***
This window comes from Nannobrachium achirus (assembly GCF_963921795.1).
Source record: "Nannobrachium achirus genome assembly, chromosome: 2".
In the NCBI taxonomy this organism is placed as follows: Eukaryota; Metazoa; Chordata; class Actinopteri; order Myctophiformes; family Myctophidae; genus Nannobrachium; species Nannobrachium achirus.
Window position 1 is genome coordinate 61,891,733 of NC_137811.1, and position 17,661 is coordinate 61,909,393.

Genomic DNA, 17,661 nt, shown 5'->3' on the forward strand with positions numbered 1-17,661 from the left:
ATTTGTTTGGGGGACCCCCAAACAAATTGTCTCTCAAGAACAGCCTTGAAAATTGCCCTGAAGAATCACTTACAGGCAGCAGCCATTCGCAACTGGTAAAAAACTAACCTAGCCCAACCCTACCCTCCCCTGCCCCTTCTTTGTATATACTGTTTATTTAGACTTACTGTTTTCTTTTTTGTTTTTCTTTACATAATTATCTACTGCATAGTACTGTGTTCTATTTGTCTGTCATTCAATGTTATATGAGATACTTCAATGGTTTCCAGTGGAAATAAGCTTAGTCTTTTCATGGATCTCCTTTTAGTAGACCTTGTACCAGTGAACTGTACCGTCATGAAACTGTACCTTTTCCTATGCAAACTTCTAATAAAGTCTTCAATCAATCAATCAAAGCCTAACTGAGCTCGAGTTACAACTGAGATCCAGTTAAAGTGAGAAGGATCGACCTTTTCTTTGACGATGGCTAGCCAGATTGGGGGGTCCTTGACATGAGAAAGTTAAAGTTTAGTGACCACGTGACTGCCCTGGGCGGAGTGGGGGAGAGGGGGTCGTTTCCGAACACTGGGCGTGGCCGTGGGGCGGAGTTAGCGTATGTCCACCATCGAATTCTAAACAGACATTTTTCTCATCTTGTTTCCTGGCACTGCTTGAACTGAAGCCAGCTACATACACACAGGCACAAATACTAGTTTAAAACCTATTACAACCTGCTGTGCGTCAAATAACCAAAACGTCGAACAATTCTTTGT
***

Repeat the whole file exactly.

This window comes from Nannobrachium achirus (assembly GCF_963921795.1).
Source record: "Nannobrachium achirus genome assembly, chromosome: 2".
In the NCBI taxonomy this organism is placed as follows: Eukaryota; Metazoa; Chordata; class Actinopteri; order Myctophiformes; family Myctophidae; genus Nannobrachium; species Nannobrachium achirus.
Window position 1 is genome coordinate 61,891,733 of NC_137811.1, and position 17,661 is coordinate 61,909,393.

Genomic DNA, 17,661 nt, shown 5'->3' on the forward strand with positions numbered 1-17,661 from the left:
ATTTGTTTGGGGGACCCCCAAACAAATTGTCTCTCAAGAACAGCCTTGAAAATTGCCCTGAAGAATCACTTACAGGCAGCAGCCATTCGCAACTGGTAAAAAACTAACCTAGCCCAACCCTACCCTCCCCTGCCCCTTCTTTGTATATACTGTTTATTTAGACTTACTGTTTTCTTTTTTGTTTTTCTTTACATAATTATCTACTGCATAGTACTGTGTTCTATTTGTCTGTCATTCAATGTTATATGAGATACTTCAATGGTTTCCAGTGGAAATAAGCTTAGTCTTTTCATGGATCTCCTTTTAGTAGACCTTGTACCAGTGAACTGTACCGTCATGAAACTGTACCTTTTCCTATGCAAACTTCTAATAAAGTCTTCAATCAATCAATCAAAGCCTAACTGAGCTCGAGTTACAACTGAGATCCAGTTAAAGTGAGAAGGATCGACCTTTTCTTTGACGATGGCTAGCCAGATTGGGGGGTCCTTGACATGAGAAAGTTAAAGTTTAGTGACCACGTGACTGCCCTGGGCGGAGTGGGGGAGAGGGGGTCGTTTCCGAACACTGGGCGTGGCCGTGGGGCGGAGTTAGCGTATGTCCACCATCGAATTCTAAACAGACATTTTTCTCATCTTGTTTCCTGGCACTGCTTGAACTGAAGCCAGCTACATACACACAGGCACAAATACTAGTTTAAAACCTATTACAACCTGCTGTGCGTCAAATAACCAAAACGTCGAACAATTCTTTGT